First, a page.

Roach: Well, we've finally, maybe finally -- we don't know for sure with the court system exactly -- but it appears that the courts that ruled here yesterday, the appeals court struck down the injunction that the Montana judge had put in place and it seemed as if they would be willing to do that again. But there is still some more testimony and so forth to be heard in Montana. so, this is still kind of a moving target. But it's important to us that we get past this issue because what happens on our border with Canada influences how the Japanese handle our beef. So, we need to have a consistent policy and that policy of science rules is the policy that the appellate court came on that side. And so the hope is that we will have another aspect of the beef market which is that we get back into that Asian market that we're able to satisfy those political issues that are there so that the down side that we saw in the feeder cattle and the fat cattle market following this ruling we may be able to hope for some better news coming later as far as the issue into the Asian countries. But that being set aside, the cattle market is struggling in here. We had a fairly sharp decline. Now, we seem to have bottomed the market, the demand seems to be pretty good but nobody is really thinking we're going to get very excited with this market again, that we're probably going to have kind of a steady go, maybe we saw a bottom area here this week, feeder cattle prices were off ten dollars from the cash sources that I talked to this week but that is ten dollars off of a very high price. It's still a very high price for feeder cattle particularly when you have the corn market showing strength as well. So, I'm afraid that cattle market, the feeder cattle market is going to struggle a little bit. I think the fat cattle market is a steady to maybe a little better go.

Swalwell: Alright, let's switch gears and go to hogs where things are a little bit of a reverse trend of what we just talked about on the cattle side.

Roach: Well, we certainly had a better week this week. The hog market, the dress pork market was strong. We didn't have as good a pork movement, we had tremendous beef movement this week, but we did have better prices on the pork. The attitude we have is that we are at the low point or very near the low point of weekly kills. The weekly kills will start to increase seasonally as we move along and we think as those weekly kills start to increase we may struggle a little bit with the market. Our longer term outlook on the hog market is not very bright. We think the expansion has started to occur and we think that we'll see more numbers as we move on out in the future and that we're going to see prices under pressure. And so we're a pretty willing hedger on strength in that marketplace. One of the things that has been very interesting there is the size of the export business and the value of the export business. The value of our pork exports up a third from what it was just a year ago. So, that is one of the things that has really helped us and we worry a little bit about that if we get back into the beef export business into those Asian countries. We may lose some of that pork demand.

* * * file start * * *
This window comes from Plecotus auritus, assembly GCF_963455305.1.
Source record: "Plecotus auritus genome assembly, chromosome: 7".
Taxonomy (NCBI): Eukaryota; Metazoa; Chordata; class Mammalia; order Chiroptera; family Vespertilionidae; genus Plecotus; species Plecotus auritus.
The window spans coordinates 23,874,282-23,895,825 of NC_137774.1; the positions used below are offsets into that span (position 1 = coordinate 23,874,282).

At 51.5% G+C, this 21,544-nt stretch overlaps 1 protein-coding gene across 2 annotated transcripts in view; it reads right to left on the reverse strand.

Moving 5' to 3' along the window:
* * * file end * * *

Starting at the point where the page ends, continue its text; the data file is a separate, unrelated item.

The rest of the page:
Swalwell: And real briefly here as we wrap up, what about the other side of that equation, feed needs?

Roach: If you're in the livestock feeding business you've got to be really careful in here because we're at that crossroads. Presumably you've got some feed coverage on. If you don't have some feed coverage on I'd be a hand to mouth buyer.

Swalwell: Alright, thank you John Roach, always good advice from you. Nice to have you here again this week. And that wraps up this edition of Market to Market.But if you'd like more information from John on where these markets are headed, then be sure to check out the streaming audio at the Market Plus page on our Market To Market Web site.

And be sure to join us again next week when we'll examine ongoing efforts to fight Asian Soy Rust. Mark Pearson will return next week as well.

Until then, thanks for watching. I'm Rick Swallwell. Have a great week.


Tags: agriculture commodity prices corn markets news wheat